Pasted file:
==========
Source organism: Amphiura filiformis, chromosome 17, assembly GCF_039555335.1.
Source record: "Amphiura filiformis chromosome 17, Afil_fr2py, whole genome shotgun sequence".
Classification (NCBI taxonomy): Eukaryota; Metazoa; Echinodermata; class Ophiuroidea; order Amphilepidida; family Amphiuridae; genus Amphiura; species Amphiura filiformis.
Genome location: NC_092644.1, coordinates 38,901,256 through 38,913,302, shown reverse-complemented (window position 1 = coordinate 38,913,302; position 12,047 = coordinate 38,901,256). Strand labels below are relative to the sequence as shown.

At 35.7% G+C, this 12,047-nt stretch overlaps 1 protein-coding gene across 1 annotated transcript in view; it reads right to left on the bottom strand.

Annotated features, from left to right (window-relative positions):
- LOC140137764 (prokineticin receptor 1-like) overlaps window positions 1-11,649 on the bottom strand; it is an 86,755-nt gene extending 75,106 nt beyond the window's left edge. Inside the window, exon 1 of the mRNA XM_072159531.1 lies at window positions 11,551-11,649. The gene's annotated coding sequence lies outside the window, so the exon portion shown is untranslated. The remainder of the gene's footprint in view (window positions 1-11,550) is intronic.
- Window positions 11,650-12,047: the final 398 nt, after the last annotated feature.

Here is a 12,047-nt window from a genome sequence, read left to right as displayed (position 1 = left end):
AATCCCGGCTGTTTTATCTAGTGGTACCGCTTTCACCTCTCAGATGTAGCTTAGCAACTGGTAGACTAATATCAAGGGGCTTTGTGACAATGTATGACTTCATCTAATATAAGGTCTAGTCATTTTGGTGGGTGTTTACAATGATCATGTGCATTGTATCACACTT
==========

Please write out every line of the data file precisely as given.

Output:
Source organism: Amphiura filiformis, chromosome 17, assembly GCF_039555335.1.
Source record: "Amphiura filiformis chromosome 17, Afil_fr2py, whole genome shotgun sequence".
Classification (NCBI taxonomy): Eukaryota; Metazoa; Echinodermata; class Ophiuroidea; order Amphilepidida; family Amphiuridae; genus Amphiura; species Amphiura filiformis.
Genome location: NC_092644.1, coordinates 38,901,256 through 38,913,302, shown reverse-complemented (window position 1 = coordinate 38,913,302; position 12,047 = coordinate 38,901,256). Strand labels below are relative to the sequence as shown.

At 35.7% G+C, this 12,047-nt stretch overlaps 1 protein-coding gene across 1 annotated transcript in view; it reads right to left on the bottom strand.

Annotated features, from left to right (window-relative positions):
- LOC140137764 (prokineticin receptor 1-like) overlaps window positions 1-11,649 on the bottom strand; it is an 86,755-nt gene extending 75,106 nt beyond the window's left edge. Inside the window, exon 1 of the mRNA XM_072159531.1 lies at window positions 11,551-11,649. The gene's annotated coding sequence lies outside the window, so the exon portion shown is untranslated. The remainder of the gene's footprint in view (window positions 1-11,550) is intronic.
- Window positions 11,650-12,047: the final 398 nt, after the last annotated feature.

Here is a 12,047-nt window from a genome sequence, read left to right as displayed (position 1 = left end):
AATCCCGGCTGTTTTATCTAGTGGTACCGCTTTCACCTCTCAGATGTAGCTTAGCAACTGGTAGACTAATATCAAGGGGCTTTGTGACAATGTATGACTTCATCTAATATAAGGTCTAGTCATTTTGGTGGGTGTTTACAATGATCATGTGCATTGTATCACACTT